The evening was the perfect mix of grace and warm hospitality at Taj Mahal, New Delhi with classic elegance in a contemporary setting in the Capital’s landmark location with stunning views of the city’s skyline. The enlivening conversation with the advertising legend, Piyush Pandey was insightful and memorable. To celebrate the launch of the book, the event was graced by Rama Pandey, Tripti Pandey, Seema Goyal, Kiran Manral, Amrit Mathur, to name a few.
Piyush Pandey is chairman of Global Creative and executive chairman of Ogilvy India. In Open House, Piyush Pandey bares it all and he takes the readers on a journey into his mind – his work, thoughts and experiences. He answers questions posed to him by people over the decades. Serious questions, incisive questions and frivolous questions. Honest, irreverent and informative, this is a roller-coaster ride with Piyush Pandey and Anant Rangaswami, who has skilfully curated the book. With its practical wisdom and deep insights, Open House will both entertain and enlighten readers.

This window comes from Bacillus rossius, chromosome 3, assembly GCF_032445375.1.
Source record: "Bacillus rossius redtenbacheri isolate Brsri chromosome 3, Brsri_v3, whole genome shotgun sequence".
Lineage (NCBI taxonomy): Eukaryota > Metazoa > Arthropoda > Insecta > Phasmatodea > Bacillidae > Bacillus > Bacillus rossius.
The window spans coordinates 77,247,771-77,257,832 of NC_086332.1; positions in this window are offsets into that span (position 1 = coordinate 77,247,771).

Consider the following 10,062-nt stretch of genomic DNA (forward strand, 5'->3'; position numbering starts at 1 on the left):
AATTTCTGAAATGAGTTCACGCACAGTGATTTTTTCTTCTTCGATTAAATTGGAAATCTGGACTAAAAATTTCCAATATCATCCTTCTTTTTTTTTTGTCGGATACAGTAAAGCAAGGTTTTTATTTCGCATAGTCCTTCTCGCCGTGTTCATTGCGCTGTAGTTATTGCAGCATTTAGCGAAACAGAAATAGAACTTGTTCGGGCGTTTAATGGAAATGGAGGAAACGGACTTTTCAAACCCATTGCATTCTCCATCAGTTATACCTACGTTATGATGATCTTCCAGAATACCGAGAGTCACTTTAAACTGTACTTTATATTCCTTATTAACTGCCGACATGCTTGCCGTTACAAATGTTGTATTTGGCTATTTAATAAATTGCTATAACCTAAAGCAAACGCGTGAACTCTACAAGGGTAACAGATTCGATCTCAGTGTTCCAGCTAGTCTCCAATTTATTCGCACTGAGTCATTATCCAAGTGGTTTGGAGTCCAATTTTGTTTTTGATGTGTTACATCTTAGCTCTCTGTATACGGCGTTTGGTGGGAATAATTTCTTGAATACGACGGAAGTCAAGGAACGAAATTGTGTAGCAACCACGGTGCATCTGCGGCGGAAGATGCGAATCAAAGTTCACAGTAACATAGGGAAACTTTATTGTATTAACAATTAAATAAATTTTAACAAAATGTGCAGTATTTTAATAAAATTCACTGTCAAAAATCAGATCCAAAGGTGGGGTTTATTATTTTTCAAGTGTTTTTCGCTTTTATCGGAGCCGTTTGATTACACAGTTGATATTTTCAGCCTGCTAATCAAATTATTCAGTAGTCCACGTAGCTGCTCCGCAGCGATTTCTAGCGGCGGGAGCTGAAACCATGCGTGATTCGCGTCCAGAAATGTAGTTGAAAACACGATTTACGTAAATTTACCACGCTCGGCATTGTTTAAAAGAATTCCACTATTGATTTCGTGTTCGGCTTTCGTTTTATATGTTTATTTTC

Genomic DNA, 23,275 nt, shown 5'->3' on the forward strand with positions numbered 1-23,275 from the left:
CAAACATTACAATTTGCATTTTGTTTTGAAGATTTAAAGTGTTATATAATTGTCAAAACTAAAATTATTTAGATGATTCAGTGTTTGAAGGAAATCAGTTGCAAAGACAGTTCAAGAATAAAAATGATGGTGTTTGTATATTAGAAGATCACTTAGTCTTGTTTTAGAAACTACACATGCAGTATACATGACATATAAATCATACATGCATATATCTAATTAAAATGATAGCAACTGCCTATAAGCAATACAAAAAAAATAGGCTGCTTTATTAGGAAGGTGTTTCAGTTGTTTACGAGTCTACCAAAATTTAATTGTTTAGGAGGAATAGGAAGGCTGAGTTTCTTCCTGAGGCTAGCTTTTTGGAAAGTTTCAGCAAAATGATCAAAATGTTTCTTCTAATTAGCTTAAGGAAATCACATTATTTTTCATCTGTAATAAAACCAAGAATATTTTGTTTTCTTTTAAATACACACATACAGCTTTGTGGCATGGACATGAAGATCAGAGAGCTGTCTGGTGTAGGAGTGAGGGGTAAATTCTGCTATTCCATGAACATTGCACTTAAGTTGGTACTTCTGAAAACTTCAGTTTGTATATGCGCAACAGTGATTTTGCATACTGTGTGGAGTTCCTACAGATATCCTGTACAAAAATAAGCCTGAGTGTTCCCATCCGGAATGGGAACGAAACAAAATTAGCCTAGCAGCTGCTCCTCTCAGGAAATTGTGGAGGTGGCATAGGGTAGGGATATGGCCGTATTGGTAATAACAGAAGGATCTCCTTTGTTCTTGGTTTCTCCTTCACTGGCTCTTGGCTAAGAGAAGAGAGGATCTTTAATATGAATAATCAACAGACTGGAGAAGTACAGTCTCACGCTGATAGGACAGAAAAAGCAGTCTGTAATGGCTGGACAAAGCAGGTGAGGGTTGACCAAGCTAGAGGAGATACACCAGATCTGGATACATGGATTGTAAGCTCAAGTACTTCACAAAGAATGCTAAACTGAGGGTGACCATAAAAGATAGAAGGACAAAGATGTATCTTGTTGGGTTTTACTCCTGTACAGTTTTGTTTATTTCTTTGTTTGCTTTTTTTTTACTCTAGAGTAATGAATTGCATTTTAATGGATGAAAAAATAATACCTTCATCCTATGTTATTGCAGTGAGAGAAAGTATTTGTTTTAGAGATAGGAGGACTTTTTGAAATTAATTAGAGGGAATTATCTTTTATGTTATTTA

Rendezvous - a collection of curated events based on three pillars – Epicurean, Engage and Entertain – providing a collection of experiences from culinary delights and drinks, moderated panel discussions and performances by the best in Art & Culture, Music and Stand-Up Comedy.
Olam Group has appointed Maya Hari as Chief Executive Officer (CEO) of its climate-tech venture Terrascope .
Headquartered in Singapore, Terrascope empowers companies to accurately and efficiently manage and reduce their carbon emissions through its smart carbon management platform. Maya reports to Suresh Sundararajan, CEO of Olam Ventures.
Maya joined Terrascope from Twitter Inc. where she served as Vice President of Global Strategy and Operations, and as Vice President and Managing Director of Asia Pacific (APAC). She brings to Terrascope 20 years of experience managing teams and leading international businesses with a robust track record in leading high growth mobile, data and commerce businesses.